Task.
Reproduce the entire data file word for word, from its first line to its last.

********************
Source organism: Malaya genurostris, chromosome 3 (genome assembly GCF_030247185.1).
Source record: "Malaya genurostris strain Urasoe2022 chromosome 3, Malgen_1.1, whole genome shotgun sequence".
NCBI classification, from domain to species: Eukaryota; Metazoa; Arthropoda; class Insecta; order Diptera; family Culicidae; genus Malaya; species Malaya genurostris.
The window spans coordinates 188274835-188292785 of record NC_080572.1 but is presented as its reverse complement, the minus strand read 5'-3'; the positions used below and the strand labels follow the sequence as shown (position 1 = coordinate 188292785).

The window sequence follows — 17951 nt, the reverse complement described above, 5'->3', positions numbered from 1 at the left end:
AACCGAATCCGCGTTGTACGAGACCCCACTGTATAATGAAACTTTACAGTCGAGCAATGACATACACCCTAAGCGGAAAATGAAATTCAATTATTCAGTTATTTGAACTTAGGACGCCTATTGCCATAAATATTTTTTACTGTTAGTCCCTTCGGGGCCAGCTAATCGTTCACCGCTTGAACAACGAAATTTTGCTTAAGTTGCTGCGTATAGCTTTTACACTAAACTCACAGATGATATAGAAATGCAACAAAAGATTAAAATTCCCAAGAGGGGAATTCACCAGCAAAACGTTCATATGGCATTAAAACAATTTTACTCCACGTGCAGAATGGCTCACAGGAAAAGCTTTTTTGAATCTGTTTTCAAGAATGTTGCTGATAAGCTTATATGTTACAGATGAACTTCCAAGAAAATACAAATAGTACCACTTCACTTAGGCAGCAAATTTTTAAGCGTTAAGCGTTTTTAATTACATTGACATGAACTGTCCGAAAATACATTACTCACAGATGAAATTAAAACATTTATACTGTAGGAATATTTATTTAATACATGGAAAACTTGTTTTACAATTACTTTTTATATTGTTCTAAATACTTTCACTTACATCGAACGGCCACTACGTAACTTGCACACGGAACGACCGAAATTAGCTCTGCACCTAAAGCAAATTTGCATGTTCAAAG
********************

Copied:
Source organism: Malaya genurostris, chromosome 3 (genome assembly GCF_030247185.1).
Source record: "Malaya genurostris strain Urasoe2022 chromosome 3, Malgen_1.1, whole genome shotgun sequence".
NCBI classification, from domain to species: Eukaryota; Metazoa; Arthropoda; class Insecta; order Diptera; family Culicidae; genus Malaya; species Malaya genurostris.
The window spans coordinates 188274835-188292785 of record NC_080572.1 but is presented as its reverse complement, the minus strand read 5'-3'; the positions used below and the strand labels follow the sequence as shown (position 1 = coordinate 188292785).

The window sequence follows — 17951 nt, the reverse complement described above, 5'->3', positions numbered from 1 at the left end:
AACCGAATCCGCGTTGTACGAGACCCCACTGTATAATGAAACTTTACAGTCGAGCAATGACATACACCCTAAGCGGAAAATGAAATTCAATTATTCAGTTATTTGAACTTAGGACGCCTATTGCCATAAATATTTTTTACTGTTAGTCCCTTCGGGGCCAGCTAATCGTTCACCGCTTGAACAACGAAATTTTGCTTAAGTTGCTGCGTATAGCTTTTACACTAAACTCACAGATGATATAGAAATGCAACAAAAGATTAAAATTCCCAAGAGGGGAATTCACCAGCAAAACGTTCATATGGCATTAAAACAATTTTACTCCACGTGCAGAATGGCTCACAGGAAAAGCTTTTTTGAATCTGTTTTCAAGAATGTTGCTGATAAGCTTATATGTTACAGATGAACTTCCAAGAAAATACAAATAGTACCACTTCACTTAGGCAGCAAATTTTTAAGCGTTAAGCGTTTTTAATTACATTGACATGAACTGTCCGAAAATACATTACTCACAGATGAAATTAAAACATTTATACTGTAGGAATATTTATTTAATACATGGAAAACTTGTTTTACAATTACTTTTTATATTGTTCTAAATACTTTCACTTACATCGAACGGCCACTACGTAACTTGCACACGGAACGACCGAAATTAGCTCTGCACCTAAAGCAAATTTGCATGTTCAAAG